German Finance Minister Wolfgang Schaeuble has said Standard & Poor's (S&P) threat to downgrade eurozone countries is the "best possible incentive" ahead of Friday's summit.
S&P put almost all eurozone countries on "credit watch" on Monday.
European leaders are meeting this week to save the common currency but in the Netherlands, some say enough is enough — it's time, they say, to ditch the euro and go back to the guilder.
It's a cold, wet day at the Albert Cuyp Street market in Amsterdam, one of the best places in town to grab anything from waffles, to sexy underwear, to an antique armoire.
When I ask a vendor who sells gloves, scarves and hats how's business, he responds that it's as gloomy as the weather.
"People spend a lot less," said the vendor who didn't want to give his name. "But food is more expensive, everything is more expensive." He said people don't have money left to buy anything.
To add to the misery, he said, the Dutch are now being asked to bail out the Greeks, the Portuguese and the Irish.
Like many here in The Netherlands, the vendor blames the euro. He said the Dutch guilder was one of Europe's strongest currencies when the switch was made in the late 1990s.
"We sold our guilder too cheap," the man said. "That's what I think, and a lot of people think that. Give me back my guilder."
Mathijs Bouman, an economist and author, said that looking back, the year before the euro was introduced, "Seventy to eighty percent of the Dutch people were in favor of the euro introduction."
He said the Dutch loved the guilder, but let it go in the name of being good European partners.
Bouman said he understands why , in this time of crisis, some are nostalgic for the old currency. But for Holland, there's no turning back.
"Abandoning the euro would destroy our economy," Bouman said. "Especially in the Netherlands, if you look at multinational firms for instance, our banks – they're really embedded in the Euro system. All their debts and assets are in euros, and we don't know what will happen if we break it up. How does the old saying go? You can't unscramble a scrambled egg."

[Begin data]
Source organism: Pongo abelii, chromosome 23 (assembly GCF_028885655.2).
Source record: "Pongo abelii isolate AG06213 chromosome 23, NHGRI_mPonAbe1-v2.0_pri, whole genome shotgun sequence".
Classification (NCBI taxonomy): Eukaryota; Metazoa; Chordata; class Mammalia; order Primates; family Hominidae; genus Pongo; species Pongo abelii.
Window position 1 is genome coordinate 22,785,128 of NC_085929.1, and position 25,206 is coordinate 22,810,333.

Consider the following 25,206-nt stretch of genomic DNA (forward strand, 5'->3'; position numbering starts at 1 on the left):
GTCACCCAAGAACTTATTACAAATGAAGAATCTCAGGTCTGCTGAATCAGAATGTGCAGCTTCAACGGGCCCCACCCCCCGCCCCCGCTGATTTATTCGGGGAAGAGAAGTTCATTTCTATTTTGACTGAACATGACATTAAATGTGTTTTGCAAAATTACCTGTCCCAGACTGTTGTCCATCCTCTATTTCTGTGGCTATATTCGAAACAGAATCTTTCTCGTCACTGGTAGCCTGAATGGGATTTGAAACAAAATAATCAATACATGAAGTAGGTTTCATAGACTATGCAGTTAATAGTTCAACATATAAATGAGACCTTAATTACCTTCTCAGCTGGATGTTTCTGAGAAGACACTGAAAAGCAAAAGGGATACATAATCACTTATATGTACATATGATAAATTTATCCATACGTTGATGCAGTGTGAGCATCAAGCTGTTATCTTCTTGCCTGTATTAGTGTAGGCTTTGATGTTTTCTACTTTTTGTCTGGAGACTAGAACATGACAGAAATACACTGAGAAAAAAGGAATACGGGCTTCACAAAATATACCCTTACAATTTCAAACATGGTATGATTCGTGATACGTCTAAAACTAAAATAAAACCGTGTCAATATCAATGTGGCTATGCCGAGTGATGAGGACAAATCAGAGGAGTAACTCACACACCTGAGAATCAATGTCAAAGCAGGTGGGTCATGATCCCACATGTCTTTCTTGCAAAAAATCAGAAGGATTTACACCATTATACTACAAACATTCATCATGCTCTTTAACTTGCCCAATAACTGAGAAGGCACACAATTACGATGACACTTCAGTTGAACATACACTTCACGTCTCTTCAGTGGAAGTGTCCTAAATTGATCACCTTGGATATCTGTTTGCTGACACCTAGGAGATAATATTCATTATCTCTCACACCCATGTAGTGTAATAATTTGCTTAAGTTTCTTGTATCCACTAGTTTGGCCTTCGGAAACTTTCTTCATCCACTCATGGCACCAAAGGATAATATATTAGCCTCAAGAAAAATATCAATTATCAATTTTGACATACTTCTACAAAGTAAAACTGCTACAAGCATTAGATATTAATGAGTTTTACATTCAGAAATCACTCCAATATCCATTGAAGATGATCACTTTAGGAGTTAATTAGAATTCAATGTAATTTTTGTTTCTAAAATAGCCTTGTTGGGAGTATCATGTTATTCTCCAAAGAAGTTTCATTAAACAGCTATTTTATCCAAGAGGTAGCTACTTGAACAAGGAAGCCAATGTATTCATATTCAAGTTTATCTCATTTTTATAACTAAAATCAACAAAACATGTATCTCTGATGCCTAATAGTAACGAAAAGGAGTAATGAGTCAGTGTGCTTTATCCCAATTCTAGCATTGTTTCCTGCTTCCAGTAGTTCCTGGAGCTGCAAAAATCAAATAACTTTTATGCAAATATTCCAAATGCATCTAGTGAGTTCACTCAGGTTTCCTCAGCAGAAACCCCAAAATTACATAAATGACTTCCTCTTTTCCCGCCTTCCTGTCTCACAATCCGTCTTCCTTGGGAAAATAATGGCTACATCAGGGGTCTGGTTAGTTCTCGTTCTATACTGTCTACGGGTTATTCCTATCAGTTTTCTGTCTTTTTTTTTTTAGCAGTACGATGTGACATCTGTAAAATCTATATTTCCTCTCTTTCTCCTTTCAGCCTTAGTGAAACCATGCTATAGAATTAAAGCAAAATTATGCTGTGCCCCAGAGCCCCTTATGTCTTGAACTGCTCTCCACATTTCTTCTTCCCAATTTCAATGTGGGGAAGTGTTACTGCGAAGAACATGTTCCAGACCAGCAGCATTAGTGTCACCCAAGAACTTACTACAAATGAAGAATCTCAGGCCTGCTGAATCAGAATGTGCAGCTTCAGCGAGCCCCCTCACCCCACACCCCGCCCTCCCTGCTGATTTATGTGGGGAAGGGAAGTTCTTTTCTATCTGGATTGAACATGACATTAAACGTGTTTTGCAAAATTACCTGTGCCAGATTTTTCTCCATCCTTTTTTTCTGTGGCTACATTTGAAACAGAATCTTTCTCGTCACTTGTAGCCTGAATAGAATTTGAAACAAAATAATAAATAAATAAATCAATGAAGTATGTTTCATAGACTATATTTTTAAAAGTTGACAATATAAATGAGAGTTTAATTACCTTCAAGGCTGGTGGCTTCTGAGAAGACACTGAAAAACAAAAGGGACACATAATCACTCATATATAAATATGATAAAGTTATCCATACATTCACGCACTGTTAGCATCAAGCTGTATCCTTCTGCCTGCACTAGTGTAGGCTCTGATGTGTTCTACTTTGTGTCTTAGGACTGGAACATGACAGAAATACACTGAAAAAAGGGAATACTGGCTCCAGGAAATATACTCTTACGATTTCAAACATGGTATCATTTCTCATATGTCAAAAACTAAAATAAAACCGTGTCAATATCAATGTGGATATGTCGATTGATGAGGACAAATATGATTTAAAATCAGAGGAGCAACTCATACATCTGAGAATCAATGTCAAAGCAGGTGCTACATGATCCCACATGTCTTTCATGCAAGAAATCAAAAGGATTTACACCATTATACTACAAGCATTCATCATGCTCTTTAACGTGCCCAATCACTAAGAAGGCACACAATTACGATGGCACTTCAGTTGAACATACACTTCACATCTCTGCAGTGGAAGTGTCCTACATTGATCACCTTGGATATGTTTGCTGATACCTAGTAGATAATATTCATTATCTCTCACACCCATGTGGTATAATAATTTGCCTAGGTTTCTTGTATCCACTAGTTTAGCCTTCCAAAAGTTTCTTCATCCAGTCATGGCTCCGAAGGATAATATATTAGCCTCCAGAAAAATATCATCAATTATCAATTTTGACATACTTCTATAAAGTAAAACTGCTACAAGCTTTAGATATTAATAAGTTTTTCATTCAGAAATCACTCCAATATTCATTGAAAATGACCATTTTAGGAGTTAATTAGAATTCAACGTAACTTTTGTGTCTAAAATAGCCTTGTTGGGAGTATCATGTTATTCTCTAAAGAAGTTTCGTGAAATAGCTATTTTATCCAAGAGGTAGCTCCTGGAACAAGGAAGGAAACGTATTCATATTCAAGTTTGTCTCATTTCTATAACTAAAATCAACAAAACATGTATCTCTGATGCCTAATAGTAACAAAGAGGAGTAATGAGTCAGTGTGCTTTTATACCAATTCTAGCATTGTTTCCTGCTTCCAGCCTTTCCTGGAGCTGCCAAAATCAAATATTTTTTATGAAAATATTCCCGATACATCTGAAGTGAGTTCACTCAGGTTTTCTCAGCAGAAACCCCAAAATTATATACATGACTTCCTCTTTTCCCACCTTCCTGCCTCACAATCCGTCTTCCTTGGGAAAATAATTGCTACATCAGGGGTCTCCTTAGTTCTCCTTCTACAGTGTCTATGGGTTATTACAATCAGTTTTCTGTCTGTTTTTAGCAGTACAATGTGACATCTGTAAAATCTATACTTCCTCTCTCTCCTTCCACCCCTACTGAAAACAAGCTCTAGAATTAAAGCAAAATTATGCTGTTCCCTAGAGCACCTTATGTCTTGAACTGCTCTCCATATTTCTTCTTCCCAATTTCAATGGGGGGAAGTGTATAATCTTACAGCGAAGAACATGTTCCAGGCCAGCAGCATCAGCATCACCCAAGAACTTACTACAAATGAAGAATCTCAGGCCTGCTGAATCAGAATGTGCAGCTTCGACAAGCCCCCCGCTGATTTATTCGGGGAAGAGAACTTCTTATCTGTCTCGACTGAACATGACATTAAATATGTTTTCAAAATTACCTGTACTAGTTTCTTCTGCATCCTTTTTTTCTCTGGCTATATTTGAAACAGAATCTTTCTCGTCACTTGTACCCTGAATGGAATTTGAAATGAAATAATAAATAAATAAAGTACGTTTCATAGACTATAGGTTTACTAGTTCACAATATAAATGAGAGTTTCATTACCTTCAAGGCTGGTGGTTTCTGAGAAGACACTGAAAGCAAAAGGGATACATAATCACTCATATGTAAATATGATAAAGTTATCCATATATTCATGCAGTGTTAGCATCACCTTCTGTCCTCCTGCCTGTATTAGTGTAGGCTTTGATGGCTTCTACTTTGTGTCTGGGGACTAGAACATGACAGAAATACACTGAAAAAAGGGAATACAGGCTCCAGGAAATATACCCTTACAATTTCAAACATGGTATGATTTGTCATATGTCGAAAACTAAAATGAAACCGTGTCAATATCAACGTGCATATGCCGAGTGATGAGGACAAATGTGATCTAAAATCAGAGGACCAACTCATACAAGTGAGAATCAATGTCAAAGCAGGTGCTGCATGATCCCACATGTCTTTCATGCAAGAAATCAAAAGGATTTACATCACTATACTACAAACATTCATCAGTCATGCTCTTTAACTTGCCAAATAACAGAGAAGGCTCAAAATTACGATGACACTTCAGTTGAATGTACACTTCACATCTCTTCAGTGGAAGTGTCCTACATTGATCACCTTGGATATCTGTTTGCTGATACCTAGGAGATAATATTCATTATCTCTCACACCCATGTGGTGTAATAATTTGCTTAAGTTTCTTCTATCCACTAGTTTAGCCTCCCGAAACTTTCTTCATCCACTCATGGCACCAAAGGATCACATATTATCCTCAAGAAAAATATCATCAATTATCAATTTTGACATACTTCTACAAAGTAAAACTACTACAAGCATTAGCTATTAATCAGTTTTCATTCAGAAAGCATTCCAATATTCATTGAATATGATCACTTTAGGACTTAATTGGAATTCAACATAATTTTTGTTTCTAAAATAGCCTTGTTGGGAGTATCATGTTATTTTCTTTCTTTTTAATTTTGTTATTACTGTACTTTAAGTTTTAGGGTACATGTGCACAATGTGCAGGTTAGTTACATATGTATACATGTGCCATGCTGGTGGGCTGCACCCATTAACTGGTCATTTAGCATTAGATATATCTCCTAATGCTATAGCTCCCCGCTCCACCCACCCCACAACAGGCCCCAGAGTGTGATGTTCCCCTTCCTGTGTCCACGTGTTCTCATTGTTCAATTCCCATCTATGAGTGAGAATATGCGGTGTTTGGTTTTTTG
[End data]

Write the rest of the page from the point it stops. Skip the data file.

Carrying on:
To prove his point, Bouman recently appeared on Dutch television. He grabbed a bowl, some eggs and a whisk and made, you guessed it, scrambled eggs.
But that isn't stopping some from proposing ways to unscramble the Euro.
One idea floated by Dutch politicians is for a "northern Euro," or "Neuro." It would only include northern European countries on sound economic footing. The Dutch would get in because, in the words of one politician, "We Dutch are able to control ourselves."
But this week, the ratings agency Standard and Poor's put the Netherlands and other members of the Eurozone on alert, by warning of a possible downgrade of the credit ratings of the bloc's strongest economies.
"It was a very clear sign telling us – you, northern part of Europe – don't overestimate yourself," said economist Jaap Koelewijn. "Your budgets are also going out of control, if you don't take care. Your banking system is at risk."
Koelewijn added that European leaders probably need to pony up more than $5 trillion for the European bailout fund in order to calm the markets and keep economic contagion in check.
But Dutch economist Arjo Klamer said that the price tag for keeping the Euro together is too high. To be clear, Klamer's been against the euro from the beginning. Without a true political and fiscal union, he argued at the time, there was no hope for a single currency.
Now, Klamer said, just throwing money at the problem doesn't address the real underlying issues — namely, that the economies of the various Eurozone countries vary so widely.
"Economies are dynamic," Klamer said. "Things change and you need to have an institutional framework in place that can account for those dynamics, and has the space and flexibility to adjust to what's happening."
Klamer contends that future growth will center around cities and regions in Europe, and not around any kind of supra-national political or economic entity.
"With one Euro you become like a fortress in the world, and you stand firm with a huge market and you can position yourself vis-a-vis China and the United States. I think that's an old-fashioned idea that comes from the 19th century. In the future, we shouldn't think in terms of these huge powers."
Like everyone else in Europe, the Dutch will be paying close attention to meetings of European leaders scheduled for Thursday and Friday in Brussels.
I asked economist Mathijs Bouman what he thinks will happen.
He urged me to watch the "chicken" scene in "Rebel Without a Cause," the one where James Dean's counterpart gets his sleeve caught and can't bail out in time.
The Euro is just like that, he told me; one small mistake at this point and the car will go right over the cliff, and the Dutch along with it.
"And," he added with a grin, "I'm an optimist."
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